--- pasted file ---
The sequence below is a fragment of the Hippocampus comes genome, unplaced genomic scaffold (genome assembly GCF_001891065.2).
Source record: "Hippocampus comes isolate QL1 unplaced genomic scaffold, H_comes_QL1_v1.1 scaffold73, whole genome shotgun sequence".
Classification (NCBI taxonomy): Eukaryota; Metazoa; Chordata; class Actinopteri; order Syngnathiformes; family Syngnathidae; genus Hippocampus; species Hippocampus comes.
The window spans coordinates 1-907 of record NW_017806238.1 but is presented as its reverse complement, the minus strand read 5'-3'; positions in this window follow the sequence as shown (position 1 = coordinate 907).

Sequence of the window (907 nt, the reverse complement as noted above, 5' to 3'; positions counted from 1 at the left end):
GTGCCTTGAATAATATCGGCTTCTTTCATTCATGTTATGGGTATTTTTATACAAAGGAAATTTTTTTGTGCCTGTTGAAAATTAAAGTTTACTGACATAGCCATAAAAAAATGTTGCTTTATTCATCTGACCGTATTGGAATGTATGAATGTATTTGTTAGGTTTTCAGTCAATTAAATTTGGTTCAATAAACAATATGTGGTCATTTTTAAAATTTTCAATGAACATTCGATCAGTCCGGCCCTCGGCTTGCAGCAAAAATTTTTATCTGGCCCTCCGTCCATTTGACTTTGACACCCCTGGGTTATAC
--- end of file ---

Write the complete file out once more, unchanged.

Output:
The sequence below is a fragment of the Hippocampus comes genome, unplaced genomic scaffold (genome assembly GCF_001891065.2).
Source record: "Hippocampus comes isolate QL1 unplaced genomic scaffold, H_comes_QL1_v1.1 scaffold73, whole genome shotgun sequence".
Classification (NCBI taxonomy): Eukaryota; Metazoa; Chordata; class Actinopteri; order Syngnathiformes; family Syngnathidae; genus Hippocampus; species Hippocampus comes.
The window spans coordinates 1-907 of record NW_017806238.1 but is presented as its reverse complement, the minus strand read 5'-3'; positions in this window follow the sequence as shown (position 1 = coordinate 907).

Sequence of the window (907 nt, the reverse complement as noted above, 5' to 3'; positions counted from 1 at the left end):
GTGCCTTGAATAATATCGGCTTCTTTCATTCATGTTATGGGTATTTTTATACAAAGGAAATTTTTTTGTGCCTGTTGAAAATTAAAGTTTACTGACATAGCCATAAAAAAATGTTGCTTTATTCATCTGACCGTATTGGAATGTATGAATGTATTTGTTAGGTTTTCAGTCAATTAAATTTGGTTCAATAAACAATATGTGGTCATTTTTAAAATTTTCAATGAACATTCGATCAGTCCGGCCCTCGGCTTGCAGCAAAAATTTTTATCTGGCCCTCCGTCCATTTGACTTTGACACCCCTGGGTTATAC